Wednesday, July 2, 2014
REVIEW: Life Itself
July 4, 2014 (VOD/LIMITED)
1 hour 58 minutes
It will always be known that Roger Ebert was a symbol not only to movie critics everywhere, but to filmmakers in general. He was always fair with his reviews, and he always stuck to his opinion, regardless of what anyone said. I should know, I had a conversation with the man himself through Facebook commenting. Not my best moment, if I say so myself, for I now see that I came off as a little kid who just didn't know how to act like an adult yet. Roger Ebert's passing last year was a true shock to me, and I still miss his reviews. Director Steve James, director of the film "Hoop Dreams," teamed up with Roger himself alongside his loyal wife Chaz to create a documentary based from his memoir "Life Itself." The film "Life Itself" manages to go into Roger's early life, his time on "Siskel & Ebert," and even during his final days. Seeing this great man in the state he was at the time of his death is at first pretty hard to comprehend, and yet it's easy to get used to this as the film progresses.
Even when Roger was at his worst state, he knew when to make a sarcastic remark that took some tension off of the real problem at hand. However when he couldn't do what he wanted to do to help Steve make his vision for the documentary happen, the results were devastating. These sequences are all spliced in with things like voice impressionist Stephen Stanton reading in Roger's voice so "Roger" could narrate the film, so to speak, interviews from people like Werner Herzog to Chaz Ebert to Martin Scorsese, and other things of that sort. All of this is wrapped together in a nice bow and placed together for a running time just less than two hours. And even with a run time like that, considering that's pretty long for the average documentary, the time flies by and the narrative of Roger's life is so captivating and interesting that it's hard not to be fascinated with it.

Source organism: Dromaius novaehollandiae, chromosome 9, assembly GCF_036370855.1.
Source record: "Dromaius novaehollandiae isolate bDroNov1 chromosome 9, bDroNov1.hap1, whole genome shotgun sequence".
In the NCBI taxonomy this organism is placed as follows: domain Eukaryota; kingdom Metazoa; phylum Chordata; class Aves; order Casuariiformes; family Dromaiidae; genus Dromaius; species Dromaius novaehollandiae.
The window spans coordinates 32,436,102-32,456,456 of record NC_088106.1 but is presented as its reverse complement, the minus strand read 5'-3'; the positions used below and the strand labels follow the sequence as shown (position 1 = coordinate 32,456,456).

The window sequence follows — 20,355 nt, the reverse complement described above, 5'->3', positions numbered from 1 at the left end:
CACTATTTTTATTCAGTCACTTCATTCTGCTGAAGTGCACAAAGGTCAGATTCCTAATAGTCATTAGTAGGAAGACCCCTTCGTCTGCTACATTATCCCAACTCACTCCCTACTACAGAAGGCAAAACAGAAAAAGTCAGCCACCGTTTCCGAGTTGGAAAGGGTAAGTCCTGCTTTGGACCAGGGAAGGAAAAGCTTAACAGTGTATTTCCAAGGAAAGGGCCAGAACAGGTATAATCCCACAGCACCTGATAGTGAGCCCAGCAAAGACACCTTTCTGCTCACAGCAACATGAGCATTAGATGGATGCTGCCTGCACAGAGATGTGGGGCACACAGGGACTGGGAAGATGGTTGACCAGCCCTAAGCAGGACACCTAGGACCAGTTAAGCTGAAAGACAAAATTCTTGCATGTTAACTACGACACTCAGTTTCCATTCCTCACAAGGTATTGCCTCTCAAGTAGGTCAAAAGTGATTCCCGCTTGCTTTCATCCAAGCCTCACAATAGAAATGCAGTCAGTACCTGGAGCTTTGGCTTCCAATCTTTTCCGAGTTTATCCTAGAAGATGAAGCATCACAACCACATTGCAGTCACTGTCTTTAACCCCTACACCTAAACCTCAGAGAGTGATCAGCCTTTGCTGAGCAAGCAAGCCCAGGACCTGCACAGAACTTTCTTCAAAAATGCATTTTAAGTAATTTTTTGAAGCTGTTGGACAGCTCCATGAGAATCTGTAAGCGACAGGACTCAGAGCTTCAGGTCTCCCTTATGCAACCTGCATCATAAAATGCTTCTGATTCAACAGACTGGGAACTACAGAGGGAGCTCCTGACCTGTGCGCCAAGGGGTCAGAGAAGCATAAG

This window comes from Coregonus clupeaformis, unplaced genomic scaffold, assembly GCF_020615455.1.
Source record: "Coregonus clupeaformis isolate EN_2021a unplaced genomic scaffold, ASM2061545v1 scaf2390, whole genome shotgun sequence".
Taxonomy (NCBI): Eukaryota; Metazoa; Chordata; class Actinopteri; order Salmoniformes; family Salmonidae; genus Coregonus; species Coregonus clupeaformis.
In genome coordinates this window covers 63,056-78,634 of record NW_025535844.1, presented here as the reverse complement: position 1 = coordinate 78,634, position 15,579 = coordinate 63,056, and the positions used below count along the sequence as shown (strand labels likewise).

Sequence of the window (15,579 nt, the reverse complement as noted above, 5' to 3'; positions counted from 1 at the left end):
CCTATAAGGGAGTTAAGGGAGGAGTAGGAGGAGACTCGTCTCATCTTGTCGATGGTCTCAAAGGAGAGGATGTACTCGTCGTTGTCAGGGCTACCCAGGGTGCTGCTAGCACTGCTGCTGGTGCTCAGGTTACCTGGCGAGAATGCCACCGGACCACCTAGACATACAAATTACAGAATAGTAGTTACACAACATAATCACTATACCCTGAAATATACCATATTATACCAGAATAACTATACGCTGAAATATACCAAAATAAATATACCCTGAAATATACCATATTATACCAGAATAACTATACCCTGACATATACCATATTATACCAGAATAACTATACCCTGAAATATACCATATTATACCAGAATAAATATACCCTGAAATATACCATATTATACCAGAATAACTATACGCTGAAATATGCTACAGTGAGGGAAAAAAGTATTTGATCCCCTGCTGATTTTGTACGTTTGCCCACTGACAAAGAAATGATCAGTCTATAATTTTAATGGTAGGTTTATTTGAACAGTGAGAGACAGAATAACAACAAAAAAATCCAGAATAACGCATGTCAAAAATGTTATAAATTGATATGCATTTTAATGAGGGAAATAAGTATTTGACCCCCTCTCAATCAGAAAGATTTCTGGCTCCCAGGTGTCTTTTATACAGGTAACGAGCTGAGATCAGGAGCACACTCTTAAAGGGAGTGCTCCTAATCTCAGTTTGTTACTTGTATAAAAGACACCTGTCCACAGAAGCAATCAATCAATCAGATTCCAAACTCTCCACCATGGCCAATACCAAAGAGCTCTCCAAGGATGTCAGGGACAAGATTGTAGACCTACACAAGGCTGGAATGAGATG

I think what impressed me the most is that Steve James didn't go for a glossy, happy documentary that always showed Ebert in the best light. There are moments here, as well as things certain interviewees say, that show Ebert in an unhappy, snarky, and even self-centered light. It's not the way we'd always like to see our heroes, but James fearlessly doesn't hold back, and I think that works to the film's benefit by making particular moments all the more emotional. We not only get to see Ebert's life flash before us on the big screen, but we also get to live some of his final days with him, regardless of how hard or how sweet they were. I think that's what made the film work for me personally, the fact that we got to peak into the life of a man who has inspired so many but on the inside was sick and just wanted to work.
"Life Itself" is not an easy watch, especially during the scenes where we see Roger at his weakest. But as a film critic myself, I am so glad I had the pleasure of spending 2 hours in Roger Ebert's life. I liked seeing him as a person rather than just this god-like writer behind a computer. The way he would get excited to see a movie is the way I wish I was more frequently. I love movies, and I always will love movies. However, I don't think I could ever love movies as much as Roger Ebert did, and this film solidified that for me. The film is unapologetically funny at times, the interviews from all of Roger's friends were great to listen to, and even Stephen Stanton manages to carry the film thanks to his dead-on impersonation of Ebert narrating a good amount of the movie. If you're a film lover of any kind, then this is the must see movie to see this summer. "Life Itself" brings the feels, and is hard to watch at times, but overall it's a beautiful movie showing the tragic but all-around incredible life of the most well known film critic who has ever lived. Long live Roger Ebert, and many thanks go to Steve James for managing to bring this wonderful documentary to audiences everywhere.